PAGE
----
Financial status: above average -0.060 -0.046 -0.085 -0.005 -0.008 -0.073
Gender (female respondent) -0.006 0.005 -0.069 -0.023 0.011 -0.077
Children  0.013 -0.042 -0.037 -0.003 -0.045 -0.084
Fear of contracting disease 0.090 0.01 -0.139 -0.177 -0.157 -0.075

The variable is significant at  5%1%.

Source: own calculations (linear probability model) based on Gradus poll data


Residents of large cities (with a population of over 1 million) are more fearful of losing their jobs compared to residents of smaller settlements. No such dependence is seen for the fear of infection. Exactly the same pattern can be seen in the differences in the responses of Kyiv residents and residents of other regions of Ukraine when answering the question “What generally causes you more anxiety: coronavirus’s spread due to the lifting of quarantine or an economic downturn due to a prolonged quarantine?”, put to the Gradus poll respondents on April 15. Only 20% of Kyivites were thus more fearful of the coronavirus than of an economic downturn, with close to 40% in other regions. Instead, 70% of Kyivites and about 50% of other regions’ residents reported greater fear of economic decline due to quarantine.

Another proof of people being divided into those more fearful of contracting disease and those more fearful of losing their job is the change in the impact of the fear of contracting disease on the fear of losing their job (last line in Table 3). As of March 15 (wave 3), the fear of losing a job was greater in those having a greater fear of contracting the coronavirus, which indicates the general stress of these people. However, already in April (waves 5-7), this dependence did an about-turn – those who were fearful of getting infected were less fearful of losing their job and vice versa.

What next?

The COVID-19 pandemic and quarantine restrictions related to it have important implications for all areas of human life. Among the social and psychological consequences are stress and a growing fear both for one’s life and health, and for economic well-being. Although these fears may appear opposite at first sight, they are united by the fact that in both cases, it is a threat to basic human needs. There are numerous empirical data on how quarantine and isolation measures during epidemics have a negative impact on the psychological state of people, both during the actual quarantine and afterwards, when it is over. For example, in March 2020, one of the reputable journals in medicine, The Lancet, published a summary of the results of over 3,000 papers on this topic. The key conclusion is that in situations where quarantine is deemed necessary, officials should quarantine people for no longer than necessary, providing a clear justification and support measures. The review’s authors emphasize that the quarantine period should be short and the duration should not be changed unless in extreme circumstances.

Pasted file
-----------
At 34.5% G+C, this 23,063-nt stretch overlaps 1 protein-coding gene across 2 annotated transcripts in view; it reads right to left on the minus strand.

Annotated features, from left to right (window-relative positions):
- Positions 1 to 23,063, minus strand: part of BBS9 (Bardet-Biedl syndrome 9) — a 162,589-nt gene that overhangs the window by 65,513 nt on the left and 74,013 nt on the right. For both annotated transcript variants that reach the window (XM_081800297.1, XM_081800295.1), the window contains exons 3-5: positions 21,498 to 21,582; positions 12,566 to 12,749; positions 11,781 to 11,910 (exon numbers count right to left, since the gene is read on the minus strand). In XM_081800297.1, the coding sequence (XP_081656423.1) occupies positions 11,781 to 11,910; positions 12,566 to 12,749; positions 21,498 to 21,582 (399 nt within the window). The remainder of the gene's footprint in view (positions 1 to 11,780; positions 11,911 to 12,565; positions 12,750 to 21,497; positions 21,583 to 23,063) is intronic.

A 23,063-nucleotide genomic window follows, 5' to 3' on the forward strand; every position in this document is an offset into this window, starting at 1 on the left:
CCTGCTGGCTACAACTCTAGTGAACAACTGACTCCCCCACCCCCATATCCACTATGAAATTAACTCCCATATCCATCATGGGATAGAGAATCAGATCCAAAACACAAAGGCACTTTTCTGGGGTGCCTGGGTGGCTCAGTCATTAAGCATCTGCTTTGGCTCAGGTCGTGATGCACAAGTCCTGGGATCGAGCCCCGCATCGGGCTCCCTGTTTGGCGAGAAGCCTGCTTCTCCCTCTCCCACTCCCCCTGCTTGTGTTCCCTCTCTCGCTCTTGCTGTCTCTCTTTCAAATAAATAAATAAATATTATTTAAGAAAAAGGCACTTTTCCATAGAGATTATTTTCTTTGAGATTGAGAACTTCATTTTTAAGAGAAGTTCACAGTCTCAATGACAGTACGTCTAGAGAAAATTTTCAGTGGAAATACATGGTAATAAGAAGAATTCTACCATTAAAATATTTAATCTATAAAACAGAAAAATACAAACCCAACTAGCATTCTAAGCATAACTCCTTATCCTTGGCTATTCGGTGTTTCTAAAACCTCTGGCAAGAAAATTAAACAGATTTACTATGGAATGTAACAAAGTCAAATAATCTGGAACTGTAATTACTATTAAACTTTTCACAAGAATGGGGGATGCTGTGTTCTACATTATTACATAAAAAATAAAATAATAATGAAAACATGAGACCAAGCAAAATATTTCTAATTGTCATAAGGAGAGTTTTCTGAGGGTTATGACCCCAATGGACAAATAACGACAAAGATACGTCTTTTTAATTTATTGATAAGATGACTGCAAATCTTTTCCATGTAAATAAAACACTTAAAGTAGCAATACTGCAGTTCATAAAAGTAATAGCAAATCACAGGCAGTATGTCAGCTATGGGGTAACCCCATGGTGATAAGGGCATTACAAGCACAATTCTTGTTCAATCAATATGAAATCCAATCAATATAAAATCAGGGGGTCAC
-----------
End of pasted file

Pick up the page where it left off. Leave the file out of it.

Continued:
It should be noted that the studies were based on the experience of other epidemics over the last two decades, whose scale cannot be compared to the current one. In this sense, the current situation is an emergency, where this exception is possible. However, the duration of the quarantine regime is already unprecedented.

Recent Gradus polls (September) also show a steady increase in Ukrainians’ dissatisfaction with life in quarantine: the fear of financial problems and a threat to the quality of children’s education overcome the fear of contracting coronavirus because of their long-term consequences. The stress faced by the population requires reasonable measures to soften restrictions, and is an argument against reintroducing strict quarantine. If a lockdown is necessary, support for people forced to stay at home should be much broader.

Appendix: description of the sample according to the respondents’ main characteristics